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Diagram of earlywood, latewood, and annual rings Anatomy of a Tree Ring

A tree during the winter months stands dormant, but during the spring (or during the wet season, in some areas), it begins to grow. It actually experiences a growth spurt—with new cells growing between the previous year's tree ring and the tree's bark.

The cells that grow during this initial period are large. As the season progresses, however, the cells that form are smaller and smaller. These smaller cells appear darker.

The difference in appearance between the smaller latewood cells and the following season's earlywood cells creates a striking delineation. The ring represents one year in the life of the tree.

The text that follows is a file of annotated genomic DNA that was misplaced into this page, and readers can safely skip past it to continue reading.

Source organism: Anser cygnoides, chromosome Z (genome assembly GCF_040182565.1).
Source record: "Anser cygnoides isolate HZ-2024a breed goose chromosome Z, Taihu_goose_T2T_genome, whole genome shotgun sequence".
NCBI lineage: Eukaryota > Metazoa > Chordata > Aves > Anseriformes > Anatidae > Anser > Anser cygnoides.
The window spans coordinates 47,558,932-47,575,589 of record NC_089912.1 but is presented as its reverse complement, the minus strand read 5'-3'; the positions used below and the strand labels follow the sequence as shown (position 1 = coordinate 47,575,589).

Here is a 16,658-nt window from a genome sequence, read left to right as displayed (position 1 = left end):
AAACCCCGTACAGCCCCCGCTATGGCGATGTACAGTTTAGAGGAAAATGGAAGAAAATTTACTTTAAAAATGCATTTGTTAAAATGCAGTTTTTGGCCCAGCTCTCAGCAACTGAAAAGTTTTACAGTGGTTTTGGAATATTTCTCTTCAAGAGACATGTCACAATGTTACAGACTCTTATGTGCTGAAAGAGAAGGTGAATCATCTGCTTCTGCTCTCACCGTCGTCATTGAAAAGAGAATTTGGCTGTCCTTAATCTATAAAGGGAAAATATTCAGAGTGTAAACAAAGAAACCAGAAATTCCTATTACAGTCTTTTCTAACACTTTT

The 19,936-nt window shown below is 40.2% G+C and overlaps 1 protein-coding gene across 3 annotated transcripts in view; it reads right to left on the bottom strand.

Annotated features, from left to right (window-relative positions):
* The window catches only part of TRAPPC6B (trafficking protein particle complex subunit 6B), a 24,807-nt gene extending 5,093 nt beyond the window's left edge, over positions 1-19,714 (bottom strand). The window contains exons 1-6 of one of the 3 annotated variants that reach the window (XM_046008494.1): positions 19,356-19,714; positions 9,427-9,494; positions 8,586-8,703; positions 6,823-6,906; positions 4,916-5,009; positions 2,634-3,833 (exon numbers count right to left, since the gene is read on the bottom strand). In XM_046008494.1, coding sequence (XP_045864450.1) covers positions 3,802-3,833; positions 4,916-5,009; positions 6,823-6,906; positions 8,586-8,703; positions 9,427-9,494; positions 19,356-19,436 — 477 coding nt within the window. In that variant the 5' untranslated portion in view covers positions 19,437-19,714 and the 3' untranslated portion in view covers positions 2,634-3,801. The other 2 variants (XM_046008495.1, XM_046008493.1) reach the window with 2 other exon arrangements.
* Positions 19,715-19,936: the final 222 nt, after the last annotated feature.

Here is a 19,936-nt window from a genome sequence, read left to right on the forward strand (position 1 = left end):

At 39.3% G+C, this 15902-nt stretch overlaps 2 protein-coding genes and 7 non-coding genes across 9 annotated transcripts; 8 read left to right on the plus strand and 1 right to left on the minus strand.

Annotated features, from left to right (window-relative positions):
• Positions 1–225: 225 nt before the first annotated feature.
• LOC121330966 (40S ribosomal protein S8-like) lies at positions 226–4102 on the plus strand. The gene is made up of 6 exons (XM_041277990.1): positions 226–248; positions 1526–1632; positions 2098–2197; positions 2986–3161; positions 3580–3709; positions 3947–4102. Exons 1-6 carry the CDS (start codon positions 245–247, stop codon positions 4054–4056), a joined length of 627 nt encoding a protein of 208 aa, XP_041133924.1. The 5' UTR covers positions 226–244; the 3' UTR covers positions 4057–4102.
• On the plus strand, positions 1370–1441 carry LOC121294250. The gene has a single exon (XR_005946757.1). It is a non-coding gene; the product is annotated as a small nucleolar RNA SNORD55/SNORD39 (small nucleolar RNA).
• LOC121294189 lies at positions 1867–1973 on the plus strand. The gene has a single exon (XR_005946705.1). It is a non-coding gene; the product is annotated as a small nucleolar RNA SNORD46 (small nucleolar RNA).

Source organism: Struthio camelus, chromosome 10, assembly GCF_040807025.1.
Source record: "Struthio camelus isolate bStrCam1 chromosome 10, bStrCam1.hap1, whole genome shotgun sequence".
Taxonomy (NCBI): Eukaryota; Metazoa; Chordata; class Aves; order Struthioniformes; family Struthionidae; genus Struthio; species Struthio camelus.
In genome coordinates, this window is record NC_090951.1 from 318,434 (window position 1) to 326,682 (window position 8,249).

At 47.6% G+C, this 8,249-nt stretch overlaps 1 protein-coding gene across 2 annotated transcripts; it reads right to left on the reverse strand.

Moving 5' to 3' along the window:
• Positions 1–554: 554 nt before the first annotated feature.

Anatomy of a Tree Ring
Next: Growth and Sensitivity
Skeleton Plots

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Explore the Methuselah Grove | A Tree's Secret to Living Long
Build a Tree-Ring Timeline | Illuminating Photosynthesis
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